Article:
I was born in 1931 and grew up on Long Island, close to New York City. For the last forty years my home has been in the San Francisco Bay Area of California. I have spent part of every spring since 1986 in St. Petersburg, Russia, and the summer on an island in the St Lawrence River, Canada.
I began to paint seriously when I was in my thirties. At sixty, I began to write poetry and at seventy, I began to quilt. I paint what I love — my friends, our cat, flowers, California, Canadian landscapes, St. Petersburg.
My twenty-year friendship with Russian artists has helped with my acceptance of the dark. I have let go of some of my urge to do beautiful things, and allowed more rawness, deeper colors, browns and muddiness. I am working more intuitively.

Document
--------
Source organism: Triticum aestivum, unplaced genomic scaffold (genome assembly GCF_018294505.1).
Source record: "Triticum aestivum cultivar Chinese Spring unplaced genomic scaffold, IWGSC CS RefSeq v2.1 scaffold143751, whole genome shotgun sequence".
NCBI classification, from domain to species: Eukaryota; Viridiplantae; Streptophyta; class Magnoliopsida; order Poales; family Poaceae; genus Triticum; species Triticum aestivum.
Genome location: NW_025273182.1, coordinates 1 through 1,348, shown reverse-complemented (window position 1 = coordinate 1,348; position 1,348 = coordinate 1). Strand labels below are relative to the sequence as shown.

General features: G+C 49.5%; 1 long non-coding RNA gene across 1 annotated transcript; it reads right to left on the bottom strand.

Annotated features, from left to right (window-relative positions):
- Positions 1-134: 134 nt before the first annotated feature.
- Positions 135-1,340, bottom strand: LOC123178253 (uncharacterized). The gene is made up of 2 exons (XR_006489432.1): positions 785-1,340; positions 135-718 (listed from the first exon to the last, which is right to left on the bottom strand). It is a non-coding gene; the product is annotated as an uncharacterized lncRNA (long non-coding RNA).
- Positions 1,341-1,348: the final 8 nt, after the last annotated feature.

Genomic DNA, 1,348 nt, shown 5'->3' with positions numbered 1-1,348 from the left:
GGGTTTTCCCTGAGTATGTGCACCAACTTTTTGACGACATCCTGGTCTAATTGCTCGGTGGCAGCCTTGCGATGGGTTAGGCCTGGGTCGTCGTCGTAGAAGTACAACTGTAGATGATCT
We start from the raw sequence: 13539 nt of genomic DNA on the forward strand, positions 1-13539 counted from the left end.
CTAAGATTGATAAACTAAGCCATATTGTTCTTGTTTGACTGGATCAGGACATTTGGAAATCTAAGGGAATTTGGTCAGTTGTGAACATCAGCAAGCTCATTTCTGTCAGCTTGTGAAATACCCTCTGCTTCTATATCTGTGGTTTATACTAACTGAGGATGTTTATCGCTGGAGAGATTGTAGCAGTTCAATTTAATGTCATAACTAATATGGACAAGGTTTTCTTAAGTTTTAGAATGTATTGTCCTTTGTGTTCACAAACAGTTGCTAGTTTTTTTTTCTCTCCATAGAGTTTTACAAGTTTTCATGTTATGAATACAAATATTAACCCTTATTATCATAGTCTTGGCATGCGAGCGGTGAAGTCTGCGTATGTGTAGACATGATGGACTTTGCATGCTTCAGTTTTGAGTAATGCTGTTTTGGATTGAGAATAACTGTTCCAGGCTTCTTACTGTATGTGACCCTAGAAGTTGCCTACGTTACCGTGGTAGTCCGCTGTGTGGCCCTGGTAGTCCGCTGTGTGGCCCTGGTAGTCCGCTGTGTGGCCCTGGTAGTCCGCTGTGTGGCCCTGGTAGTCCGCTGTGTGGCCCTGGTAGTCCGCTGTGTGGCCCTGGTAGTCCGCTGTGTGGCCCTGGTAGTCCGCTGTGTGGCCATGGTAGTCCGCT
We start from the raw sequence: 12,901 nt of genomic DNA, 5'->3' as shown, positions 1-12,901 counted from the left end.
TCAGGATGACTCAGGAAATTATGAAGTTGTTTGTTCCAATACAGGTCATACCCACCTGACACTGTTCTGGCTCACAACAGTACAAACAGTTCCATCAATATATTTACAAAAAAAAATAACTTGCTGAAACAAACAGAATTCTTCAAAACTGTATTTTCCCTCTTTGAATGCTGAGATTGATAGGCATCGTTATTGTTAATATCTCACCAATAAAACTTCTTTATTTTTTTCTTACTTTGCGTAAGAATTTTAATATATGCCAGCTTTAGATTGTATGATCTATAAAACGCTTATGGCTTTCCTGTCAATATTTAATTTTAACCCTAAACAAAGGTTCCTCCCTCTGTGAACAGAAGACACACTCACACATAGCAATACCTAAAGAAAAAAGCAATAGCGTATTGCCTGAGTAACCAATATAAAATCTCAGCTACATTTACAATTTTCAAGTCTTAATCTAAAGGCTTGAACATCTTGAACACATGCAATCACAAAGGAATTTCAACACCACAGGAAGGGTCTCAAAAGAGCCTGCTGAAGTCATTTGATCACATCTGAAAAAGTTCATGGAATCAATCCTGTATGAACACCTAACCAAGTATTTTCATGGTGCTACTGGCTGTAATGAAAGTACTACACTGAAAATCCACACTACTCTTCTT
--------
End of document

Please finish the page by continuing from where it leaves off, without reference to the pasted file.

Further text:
I think this earth is fantastic. I am astounded that plants and birds and human beings grow out of little specks we can’t even see, that the earth spins around the sun, and that the sun is only one of millions. Billions. I am aware of the fleetingness of everything — not just my own personal life drawing to a close, but perhaps much life on earth.
I worry about the ethics of being an artist when there is so much hunger and violence in the world, but really, all I want to do is paint and make things. It would be great to believe that looking at a painting of a flower or the forest or the sea would temper the part of our nature that gets us into such trouble, but I don’t really think that paintings are going to turn humanity into environmentalists. Sunflowers will probably not save the world, but they certainly make it more magical.